Simultaneous Washing Removal of Copper and Phenanthrene from Contaminated Soil with Sodium N-Lauroyl Ethylenediamine Triacetate
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School of Environmental and Municipal Engineering, Lanzhou Jiaotong University, Lanzhou 730070, China
Submission date: 2022-07-17
Final revision date: 2022-12-31
Acceptance date: 2023-02-02
Online publication date: 2023-03-17
Publication date: 2023-05-18
Corresponding author
Baowei Zhao   

School of Environmental and Municipal Engineering, Lanzhou Jiaotong University, No. 88, West Anning Rd., 730070, Lanzhou, China
Pol. J. Environ. Stud. 2023;32(3):2539-2550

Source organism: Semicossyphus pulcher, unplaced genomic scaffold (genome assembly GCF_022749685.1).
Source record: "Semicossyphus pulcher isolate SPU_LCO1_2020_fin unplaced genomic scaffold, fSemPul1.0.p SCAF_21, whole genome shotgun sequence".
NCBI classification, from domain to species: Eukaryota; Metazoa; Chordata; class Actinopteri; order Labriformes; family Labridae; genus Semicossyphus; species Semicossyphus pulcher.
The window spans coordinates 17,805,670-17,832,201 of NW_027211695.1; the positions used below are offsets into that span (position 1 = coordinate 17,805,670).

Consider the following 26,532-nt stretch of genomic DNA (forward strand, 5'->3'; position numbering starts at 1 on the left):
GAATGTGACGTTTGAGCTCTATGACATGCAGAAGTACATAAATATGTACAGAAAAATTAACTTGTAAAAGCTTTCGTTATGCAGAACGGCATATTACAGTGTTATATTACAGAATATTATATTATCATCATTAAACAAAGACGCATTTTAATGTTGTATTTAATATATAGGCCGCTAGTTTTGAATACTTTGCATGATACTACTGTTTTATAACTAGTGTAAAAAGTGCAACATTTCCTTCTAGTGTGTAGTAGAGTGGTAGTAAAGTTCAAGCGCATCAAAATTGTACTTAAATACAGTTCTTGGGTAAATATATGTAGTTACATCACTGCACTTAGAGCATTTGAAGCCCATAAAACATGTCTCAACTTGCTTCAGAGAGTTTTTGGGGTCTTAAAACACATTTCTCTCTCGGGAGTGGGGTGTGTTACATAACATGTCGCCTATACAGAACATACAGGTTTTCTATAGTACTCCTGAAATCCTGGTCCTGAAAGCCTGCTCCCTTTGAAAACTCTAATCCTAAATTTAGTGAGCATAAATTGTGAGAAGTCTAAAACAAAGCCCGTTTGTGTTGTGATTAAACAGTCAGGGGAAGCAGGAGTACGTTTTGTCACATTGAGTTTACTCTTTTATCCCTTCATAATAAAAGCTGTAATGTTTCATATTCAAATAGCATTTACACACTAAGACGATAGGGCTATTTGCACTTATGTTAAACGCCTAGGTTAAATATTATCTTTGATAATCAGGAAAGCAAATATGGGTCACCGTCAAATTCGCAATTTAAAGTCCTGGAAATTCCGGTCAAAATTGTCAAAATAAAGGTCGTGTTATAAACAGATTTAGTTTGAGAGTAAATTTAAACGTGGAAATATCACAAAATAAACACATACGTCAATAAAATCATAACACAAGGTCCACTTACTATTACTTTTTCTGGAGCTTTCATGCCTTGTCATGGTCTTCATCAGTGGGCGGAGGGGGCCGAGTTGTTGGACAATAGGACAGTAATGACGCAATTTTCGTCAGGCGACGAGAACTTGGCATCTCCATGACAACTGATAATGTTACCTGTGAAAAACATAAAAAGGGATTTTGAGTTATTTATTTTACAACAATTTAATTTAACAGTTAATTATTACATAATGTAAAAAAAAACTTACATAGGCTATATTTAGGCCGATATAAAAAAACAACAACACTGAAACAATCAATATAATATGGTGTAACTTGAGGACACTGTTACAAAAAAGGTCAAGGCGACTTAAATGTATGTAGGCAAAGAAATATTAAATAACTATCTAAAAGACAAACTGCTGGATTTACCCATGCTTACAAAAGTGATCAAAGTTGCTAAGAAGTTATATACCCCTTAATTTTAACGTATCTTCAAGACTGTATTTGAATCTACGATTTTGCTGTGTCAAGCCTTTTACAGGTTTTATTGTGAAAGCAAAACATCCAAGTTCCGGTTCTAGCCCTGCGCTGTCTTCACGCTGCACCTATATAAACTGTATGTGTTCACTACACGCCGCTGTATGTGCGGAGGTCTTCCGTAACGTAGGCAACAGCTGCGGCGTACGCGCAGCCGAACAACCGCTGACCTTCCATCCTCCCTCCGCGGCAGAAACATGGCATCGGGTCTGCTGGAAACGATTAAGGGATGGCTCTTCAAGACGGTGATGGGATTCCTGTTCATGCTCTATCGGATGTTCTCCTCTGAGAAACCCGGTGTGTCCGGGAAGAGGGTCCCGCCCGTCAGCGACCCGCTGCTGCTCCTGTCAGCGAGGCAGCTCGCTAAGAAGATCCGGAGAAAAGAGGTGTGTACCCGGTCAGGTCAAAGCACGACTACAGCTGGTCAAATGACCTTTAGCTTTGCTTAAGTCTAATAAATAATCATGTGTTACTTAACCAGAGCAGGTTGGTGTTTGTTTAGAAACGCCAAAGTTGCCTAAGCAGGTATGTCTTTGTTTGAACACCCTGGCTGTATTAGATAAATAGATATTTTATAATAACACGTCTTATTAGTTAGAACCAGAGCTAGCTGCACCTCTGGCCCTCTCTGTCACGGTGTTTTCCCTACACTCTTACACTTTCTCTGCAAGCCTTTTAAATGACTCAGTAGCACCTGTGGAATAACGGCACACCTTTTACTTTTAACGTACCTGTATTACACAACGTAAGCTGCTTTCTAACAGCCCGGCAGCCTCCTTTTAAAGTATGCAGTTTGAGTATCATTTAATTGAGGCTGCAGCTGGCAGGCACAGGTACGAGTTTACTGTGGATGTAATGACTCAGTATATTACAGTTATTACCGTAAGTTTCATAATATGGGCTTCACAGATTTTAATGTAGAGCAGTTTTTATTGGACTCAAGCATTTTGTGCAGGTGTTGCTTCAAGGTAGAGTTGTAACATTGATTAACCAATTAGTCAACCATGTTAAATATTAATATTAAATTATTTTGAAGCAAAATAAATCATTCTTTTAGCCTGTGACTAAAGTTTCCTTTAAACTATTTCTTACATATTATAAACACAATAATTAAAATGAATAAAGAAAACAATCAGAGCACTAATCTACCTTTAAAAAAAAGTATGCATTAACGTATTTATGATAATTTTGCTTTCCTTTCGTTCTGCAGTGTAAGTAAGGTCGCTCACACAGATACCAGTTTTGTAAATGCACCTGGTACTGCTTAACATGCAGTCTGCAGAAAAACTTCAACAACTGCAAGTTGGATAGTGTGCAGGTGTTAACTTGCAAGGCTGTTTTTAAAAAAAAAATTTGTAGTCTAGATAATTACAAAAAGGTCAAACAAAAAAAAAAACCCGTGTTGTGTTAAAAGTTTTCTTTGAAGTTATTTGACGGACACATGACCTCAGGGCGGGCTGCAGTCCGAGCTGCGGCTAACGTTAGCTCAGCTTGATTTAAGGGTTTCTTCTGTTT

This study investigated the effectiveness of using a novel chelating surfactant, sodium N-lauroyl ethylenediamine triacetate (LED3A), on the removal of copper (Cu) and phenanthrene (Phe) simultaneously from artificially contaminated soil. The effects of operating conditions, such as the contact time, initial LED3A concentration, solution pH value and Cu/Phe combination of contaminated soil on the removal efficiencies were extensively examined by a series of batch tests. The results indicated that the equilibrium time (12 h) for Cu desorption was consistent with that of Phe, and the desorption processes of Cu and Phe could be well described by the Elovich and two-constant rate equations. Increasing the LED3A concentration improved effectively both Cu and Phe removal efficiencies, and at the optimum concentration of 18 g/L LED3A, the removal percentages of Cu and Phe were 60.40% and 52.27%, respectively. A wide pH value range from 5.0 to 9.0 was suitable for simultaneously removing of Cu and Phe from the co-contaminated soil. The removals of Cu and Phe were constrained each other in different degrees. The speciation analysis of contaminants in soil demonstrated that LED3A washing resulted in the decrease of the mobile fractions of Cu and Phe, and an increase in the fractions strongly bonded to the soil matrix, compared to their levels before washing. The use of LED3A as an extractant to enhance the removal of heavy metals and hydrophobic organic contaminants (HOCs) from co-contaminated soils appears as a promising remediation method.
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